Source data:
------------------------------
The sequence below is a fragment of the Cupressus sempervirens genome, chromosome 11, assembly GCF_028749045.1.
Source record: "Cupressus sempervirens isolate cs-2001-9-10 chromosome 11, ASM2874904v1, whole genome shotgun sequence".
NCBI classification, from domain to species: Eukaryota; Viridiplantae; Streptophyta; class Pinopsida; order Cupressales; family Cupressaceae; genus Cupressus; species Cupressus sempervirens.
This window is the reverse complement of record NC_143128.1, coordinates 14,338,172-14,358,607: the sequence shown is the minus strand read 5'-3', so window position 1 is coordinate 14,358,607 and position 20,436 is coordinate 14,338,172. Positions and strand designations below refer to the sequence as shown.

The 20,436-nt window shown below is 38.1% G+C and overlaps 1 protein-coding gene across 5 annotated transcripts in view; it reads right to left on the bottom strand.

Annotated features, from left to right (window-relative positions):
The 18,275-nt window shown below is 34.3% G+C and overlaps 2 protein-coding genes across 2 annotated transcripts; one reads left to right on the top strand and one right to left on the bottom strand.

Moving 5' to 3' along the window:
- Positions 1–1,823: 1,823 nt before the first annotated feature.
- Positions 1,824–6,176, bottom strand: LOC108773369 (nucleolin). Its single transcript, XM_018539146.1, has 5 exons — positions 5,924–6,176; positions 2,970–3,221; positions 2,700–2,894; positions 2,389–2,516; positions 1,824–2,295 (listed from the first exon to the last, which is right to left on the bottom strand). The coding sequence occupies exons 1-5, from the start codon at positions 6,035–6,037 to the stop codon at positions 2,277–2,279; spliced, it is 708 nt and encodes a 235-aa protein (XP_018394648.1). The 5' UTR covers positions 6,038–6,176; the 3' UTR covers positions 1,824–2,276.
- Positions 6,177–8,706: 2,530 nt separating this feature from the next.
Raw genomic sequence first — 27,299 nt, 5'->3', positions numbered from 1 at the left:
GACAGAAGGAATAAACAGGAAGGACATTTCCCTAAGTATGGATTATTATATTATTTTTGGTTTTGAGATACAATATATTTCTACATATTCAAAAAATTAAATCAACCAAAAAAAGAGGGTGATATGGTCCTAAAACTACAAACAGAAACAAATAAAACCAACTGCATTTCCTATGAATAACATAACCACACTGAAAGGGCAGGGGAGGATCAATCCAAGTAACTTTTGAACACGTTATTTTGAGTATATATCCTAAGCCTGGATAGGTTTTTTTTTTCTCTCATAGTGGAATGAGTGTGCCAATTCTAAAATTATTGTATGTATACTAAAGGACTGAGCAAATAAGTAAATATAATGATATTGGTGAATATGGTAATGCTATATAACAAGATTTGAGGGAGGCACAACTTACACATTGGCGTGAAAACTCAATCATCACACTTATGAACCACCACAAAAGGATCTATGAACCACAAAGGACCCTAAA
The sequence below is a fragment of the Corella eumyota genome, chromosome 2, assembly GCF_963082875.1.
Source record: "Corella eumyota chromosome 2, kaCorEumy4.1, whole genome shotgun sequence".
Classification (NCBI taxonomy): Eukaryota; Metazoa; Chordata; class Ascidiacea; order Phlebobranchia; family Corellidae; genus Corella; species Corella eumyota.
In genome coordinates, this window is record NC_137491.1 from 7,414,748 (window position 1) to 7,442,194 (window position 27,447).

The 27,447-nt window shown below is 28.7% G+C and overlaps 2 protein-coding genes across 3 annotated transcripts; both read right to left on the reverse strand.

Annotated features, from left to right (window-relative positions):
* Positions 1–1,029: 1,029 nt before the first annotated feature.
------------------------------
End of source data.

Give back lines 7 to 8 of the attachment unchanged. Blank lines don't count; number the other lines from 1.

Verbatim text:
The 18,275-nt window shown below is 34.3% G+C and overlaps 2 protein-coding genes across 2 annotated transcripts; one reads left to right on the top strand and one right to left on the bottom strand.

Moving 5' to 3' along the window: